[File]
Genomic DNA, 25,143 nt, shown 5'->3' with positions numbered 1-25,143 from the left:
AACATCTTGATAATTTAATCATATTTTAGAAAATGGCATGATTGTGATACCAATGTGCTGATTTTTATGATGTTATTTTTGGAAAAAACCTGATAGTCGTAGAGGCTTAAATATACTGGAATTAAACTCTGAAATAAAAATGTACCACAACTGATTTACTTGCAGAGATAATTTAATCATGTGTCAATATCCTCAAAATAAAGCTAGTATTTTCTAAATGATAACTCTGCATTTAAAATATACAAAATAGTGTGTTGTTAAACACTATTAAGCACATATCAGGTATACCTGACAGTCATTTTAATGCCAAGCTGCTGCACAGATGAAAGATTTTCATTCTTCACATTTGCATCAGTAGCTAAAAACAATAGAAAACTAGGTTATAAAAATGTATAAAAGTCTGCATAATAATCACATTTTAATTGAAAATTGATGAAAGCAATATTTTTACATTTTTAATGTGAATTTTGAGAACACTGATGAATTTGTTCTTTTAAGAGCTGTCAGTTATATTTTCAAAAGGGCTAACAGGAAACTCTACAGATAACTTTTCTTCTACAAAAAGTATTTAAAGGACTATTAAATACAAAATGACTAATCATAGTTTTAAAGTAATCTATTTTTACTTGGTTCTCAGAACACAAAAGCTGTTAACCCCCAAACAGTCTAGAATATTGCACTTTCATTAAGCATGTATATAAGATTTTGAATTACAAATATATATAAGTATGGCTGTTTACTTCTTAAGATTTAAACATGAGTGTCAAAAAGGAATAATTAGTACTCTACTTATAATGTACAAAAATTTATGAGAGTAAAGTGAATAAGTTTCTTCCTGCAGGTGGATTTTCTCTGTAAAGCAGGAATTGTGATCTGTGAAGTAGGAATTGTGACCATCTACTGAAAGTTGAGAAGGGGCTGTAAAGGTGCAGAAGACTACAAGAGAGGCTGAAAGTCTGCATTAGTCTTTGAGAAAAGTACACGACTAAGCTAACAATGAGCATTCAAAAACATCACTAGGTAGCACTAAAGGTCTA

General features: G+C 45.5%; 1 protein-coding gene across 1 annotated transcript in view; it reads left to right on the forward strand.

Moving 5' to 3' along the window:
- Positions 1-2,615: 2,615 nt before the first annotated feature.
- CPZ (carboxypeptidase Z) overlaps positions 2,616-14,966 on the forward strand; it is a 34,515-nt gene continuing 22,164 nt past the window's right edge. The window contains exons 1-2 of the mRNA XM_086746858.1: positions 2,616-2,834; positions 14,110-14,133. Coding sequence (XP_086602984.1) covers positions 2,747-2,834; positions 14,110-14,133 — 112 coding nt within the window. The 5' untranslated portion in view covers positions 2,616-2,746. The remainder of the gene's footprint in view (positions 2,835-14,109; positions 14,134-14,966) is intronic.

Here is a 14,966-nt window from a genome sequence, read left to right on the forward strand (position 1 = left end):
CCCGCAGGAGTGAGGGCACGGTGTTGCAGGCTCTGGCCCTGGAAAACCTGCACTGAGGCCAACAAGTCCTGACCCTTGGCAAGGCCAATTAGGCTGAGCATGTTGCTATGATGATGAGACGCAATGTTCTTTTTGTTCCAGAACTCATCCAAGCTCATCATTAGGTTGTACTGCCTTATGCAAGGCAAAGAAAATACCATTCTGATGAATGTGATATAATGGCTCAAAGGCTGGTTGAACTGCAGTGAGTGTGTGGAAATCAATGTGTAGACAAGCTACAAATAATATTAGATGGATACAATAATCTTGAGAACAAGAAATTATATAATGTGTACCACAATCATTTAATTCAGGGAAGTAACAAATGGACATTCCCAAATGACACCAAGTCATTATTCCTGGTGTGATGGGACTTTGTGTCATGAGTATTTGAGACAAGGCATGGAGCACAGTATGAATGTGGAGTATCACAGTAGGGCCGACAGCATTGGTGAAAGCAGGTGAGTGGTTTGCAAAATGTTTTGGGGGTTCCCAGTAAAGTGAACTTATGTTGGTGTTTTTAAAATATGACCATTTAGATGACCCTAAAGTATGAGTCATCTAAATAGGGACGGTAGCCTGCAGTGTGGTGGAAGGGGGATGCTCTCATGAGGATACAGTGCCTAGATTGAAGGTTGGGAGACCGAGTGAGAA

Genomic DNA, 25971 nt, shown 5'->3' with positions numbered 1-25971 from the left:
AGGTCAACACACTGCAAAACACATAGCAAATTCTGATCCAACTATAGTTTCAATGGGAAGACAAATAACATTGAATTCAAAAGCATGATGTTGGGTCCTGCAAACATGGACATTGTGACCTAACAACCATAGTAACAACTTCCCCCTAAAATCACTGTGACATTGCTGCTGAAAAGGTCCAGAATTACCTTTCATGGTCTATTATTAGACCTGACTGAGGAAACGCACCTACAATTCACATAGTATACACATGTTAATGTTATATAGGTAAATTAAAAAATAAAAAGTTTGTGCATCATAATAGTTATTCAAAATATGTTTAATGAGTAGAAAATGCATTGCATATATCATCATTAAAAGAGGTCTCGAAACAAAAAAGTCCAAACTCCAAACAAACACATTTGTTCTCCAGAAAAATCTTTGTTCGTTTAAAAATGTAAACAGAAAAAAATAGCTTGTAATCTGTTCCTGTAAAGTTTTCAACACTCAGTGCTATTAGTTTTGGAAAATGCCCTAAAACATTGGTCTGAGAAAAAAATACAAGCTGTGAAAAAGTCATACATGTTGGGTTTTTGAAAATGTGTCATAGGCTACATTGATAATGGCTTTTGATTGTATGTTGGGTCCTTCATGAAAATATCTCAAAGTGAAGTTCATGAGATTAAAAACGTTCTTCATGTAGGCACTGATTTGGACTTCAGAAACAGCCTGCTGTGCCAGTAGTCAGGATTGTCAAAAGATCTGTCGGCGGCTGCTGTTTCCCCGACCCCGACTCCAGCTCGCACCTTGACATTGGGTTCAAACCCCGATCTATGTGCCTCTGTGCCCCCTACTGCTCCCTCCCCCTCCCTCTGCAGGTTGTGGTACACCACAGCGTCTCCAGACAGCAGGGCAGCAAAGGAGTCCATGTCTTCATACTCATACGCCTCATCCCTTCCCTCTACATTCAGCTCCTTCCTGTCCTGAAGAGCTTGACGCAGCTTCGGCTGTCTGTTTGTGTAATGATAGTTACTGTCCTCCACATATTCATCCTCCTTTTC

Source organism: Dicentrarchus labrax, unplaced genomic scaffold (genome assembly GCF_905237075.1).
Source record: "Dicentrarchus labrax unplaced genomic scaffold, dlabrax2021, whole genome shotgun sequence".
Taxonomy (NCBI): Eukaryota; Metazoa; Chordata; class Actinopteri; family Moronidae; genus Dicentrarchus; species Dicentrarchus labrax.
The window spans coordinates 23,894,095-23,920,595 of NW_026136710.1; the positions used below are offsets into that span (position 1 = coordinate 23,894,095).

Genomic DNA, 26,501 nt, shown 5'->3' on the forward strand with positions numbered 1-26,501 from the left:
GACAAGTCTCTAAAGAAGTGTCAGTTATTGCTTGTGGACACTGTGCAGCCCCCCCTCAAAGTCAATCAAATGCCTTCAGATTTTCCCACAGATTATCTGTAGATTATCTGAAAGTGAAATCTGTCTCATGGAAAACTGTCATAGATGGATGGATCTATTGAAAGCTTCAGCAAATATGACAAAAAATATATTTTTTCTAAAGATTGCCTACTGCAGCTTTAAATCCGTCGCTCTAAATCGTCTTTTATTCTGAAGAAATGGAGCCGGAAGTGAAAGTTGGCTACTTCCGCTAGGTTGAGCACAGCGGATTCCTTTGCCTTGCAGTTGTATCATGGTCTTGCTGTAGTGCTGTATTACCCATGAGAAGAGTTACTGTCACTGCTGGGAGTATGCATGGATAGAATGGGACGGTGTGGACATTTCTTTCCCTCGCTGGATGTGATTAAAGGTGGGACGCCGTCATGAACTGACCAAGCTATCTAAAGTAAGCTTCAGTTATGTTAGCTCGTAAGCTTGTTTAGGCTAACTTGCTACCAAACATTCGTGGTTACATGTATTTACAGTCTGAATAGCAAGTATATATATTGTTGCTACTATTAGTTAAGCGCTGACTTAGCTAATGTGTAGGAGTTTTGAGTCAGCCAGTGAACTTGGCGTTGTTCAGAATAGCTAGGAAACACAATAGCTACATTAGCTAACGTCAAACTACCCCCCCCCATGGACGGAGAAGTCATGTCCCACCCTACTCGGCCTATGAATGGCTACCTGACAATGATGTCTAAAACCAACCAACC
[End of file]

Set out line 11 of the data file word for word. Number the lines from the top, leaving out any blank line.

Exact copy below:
Source organism: Dicentrarchus labrax, unplaced genomic scaffold (genome assembly GCF_905237075.1).